What is the correct way to partition a drive for dualbooting Ubuntu and Windows on a 64bit BIOS-based machine?

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I have a 64bit BIOS-based laptop, it does not have any form of EFI/UEFI or secure boot. I’m trying to dualboot Ubuntu 20.04 LTS 64bit and Windows 7 64bit. I tried installing Windows normally then using the Ubuntu installer with the option “Install Ubuntu alongside Windows” but I’m not sure it worked quite right. Both OSs seem to boot normally, but the Ubuntu installer seems to have created some kind of dummy partition, about 500mb large formatted as fat32, but there’s nothing on it (both OSs verify this). Windows auto mounts it as the E drive, and Ubuntu says it’s mounted as /boot/efi.
I’m not sure if this is actually some kind of EFI partition or what happened. I don’t understand why the installer created an EFI partition when the machine doesn’t support EFI, and I’m not sure why this partition is both mountable and writable on the Windows side, and why it’s empty. I’ve spent several hours searching the web for answers to this but all I can find are lots of talk and tutorials about special EFI and grub stuff when booting on a UEFI system. I can’t find anything that talks about BIOS booting, what this partition was supposed to be for, and if it’s actually necessary.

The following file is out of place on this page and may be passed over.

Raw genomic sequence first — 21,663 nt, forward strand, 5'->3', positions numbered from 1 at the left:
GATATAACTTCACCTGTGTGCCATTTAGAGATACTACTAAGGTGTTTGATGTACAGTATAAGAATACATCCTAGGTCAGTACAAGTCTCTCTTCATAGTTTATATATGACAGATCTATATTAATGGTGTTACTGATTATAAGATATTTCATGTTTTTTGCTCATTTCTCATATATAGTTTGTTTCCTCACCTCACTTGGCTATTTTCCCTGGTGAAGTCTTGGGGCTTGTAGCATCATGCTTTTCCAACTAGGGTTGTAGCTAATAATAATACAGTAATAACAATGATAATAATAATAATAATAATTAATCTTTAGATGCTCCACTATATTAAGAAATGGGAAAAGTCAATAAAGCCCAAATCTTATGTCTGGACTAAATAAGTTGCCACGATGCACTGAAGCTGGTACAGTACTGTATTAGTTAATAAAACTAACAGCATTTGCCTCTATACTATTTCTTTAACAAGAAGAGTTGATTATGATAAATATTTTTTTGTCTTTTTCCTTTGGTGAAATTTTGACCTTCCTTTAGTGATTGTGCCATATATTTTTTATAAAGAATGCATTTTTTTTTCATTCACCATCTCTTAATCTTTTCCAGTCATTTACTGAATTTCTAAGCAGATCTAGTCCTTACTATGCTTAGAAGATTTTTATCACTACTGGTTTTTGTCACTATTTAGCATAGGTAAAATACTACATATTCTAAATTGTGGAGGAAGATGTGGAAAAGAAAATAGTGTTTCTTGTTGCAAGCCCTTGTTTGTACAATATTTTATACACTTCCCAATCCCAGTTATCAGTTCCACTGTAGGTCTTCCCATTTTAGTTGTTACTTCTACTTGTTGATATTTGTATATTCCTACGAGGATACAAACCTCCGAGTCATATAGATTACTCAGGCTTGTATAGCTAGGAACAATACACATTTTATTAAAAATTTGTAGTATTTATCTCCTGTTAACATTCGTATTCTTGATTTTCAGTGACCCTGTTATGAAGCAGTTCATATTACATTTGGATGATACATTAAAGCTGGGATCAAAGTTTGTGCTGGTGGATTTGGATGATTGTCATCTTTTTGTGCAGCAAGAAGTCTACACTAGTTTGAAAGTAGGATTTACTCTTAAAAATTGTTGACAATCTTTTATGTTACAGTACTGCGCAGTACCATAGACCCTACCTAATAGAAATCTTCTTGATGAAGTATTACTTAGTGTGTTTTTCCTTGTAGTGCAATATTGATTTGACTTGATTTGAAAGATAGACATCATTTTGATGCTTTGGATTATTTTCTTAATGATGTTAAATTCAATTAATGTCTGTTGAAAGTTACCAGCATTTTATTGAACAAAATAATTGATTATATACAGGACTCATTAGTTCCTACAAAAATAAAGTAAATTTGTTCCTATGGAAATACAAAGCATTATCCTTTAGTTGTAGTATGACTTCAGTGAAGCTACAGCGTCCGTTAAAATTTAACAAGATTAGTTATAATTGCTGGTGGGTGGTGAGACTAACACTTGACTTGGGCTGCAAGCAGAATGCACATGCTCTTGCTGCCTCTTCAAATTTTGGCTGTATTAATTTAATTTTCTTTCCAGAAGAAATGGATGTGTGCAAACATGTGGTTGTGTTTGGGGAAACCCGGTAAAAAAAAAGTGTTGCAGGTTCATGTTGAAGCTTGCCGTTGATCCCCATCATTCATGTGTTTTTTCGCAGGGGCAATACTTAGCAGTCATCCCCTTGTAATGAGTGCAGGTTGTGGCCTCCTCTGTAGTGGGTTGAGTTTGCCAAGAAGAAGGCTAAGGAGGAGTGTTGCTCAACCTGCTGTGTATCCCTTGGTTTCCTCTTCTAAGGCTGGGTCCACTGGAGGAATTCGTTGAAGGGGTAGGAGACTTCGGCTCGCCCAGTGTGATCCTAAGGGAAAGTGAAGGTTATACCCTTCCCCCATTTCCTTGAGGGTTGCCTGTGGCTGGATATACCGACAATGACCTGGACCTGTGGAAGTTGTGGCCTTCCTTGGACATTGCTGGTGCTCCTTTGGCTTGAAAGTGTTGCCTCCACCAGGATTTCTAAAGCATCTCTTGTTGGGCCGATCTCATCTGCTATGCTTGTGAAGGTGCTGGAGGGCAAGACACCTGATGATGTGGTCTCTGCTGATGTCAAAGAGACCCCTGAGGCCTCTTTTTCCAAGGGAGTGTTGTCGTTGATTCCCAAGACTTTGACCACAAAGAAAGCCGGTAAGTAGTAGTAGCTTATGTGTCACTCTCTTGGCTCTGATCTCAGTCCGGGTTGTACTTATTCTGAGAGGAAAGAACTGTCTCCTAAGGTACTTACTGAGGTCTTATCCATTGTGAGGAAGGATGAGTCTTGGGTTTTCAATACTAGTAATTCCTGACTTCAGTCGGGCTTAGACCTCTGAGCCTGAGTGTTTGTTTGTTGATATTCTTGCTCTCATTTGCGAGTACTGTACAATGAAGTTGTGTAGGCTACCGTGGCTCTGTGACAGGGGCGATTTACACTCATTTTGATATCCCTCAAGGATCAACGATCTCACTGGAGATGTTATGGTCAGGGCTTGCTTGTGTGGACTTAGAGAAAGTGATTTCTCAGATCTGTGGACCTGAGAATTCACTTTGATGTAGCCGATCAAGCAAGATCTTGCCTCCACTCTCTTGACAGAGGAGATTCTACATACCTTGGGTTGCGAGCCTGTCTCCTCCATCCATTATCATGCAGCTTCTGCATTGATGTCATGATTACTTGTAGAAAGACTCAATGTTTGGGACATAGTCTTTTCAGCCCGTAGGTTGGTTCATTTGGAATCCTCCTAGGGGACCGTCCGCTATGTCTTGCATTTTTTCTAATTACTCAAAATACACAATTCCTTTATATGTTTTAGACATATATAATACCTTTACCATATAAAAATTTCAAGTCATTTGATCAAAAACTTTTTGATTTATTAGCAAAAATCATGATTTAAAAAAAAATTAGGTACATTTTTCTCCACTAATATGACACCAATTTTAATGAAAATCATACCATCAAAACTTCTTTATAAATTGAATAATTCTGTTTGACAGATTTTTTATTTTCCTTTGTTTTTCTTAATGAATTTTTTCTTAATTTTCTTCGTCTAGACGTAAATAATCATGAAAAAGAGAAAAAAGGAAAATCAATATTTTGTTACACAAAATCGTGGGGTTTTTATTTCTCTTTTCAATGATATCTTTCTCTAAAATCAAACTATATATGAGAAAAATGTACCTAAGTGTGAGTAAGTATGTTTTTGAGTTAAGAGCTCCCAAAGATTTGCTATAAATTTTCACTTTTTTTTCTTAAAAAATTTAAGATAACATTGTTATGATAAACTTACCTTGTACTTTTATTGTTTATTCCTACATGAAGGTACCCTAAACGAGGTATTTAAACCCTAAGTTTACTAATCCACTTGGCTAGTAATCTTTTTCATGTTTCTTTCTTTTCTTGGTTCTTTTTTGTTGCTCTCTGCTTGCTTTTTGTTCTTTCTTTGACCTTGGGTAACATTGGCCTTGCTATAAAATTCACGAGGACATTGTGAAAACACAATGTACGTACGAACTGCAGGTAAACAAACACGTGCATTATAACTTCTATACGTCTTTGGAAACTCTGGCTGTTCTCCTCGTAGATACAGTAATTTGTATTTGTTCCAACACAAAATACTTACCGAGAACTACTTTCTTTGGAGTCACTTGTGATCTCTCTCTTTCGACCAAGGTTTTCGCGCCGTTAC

For the heck of it I booted into Windows and nuked both the mystery fat32 partition and the ext4 partition. I then reinstalled Ubuntu but used the “something else” method and created a new single partition and installed onto that. Both OSs appear to boot fine without the mystery partition but I’m not sure if this the right way to do things.
I’m trying to arrange the drive with a simple setup with one partition for Windows and one partition for Ubuntu (no separate home or swap), with a minimum of other hidden partitions for bootloaders and such. What’s the correct way to do this on the machine I have? Does it matter which installer/LiveCD/tool I use to do this? Does it matter which OS I install first?

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Marisa

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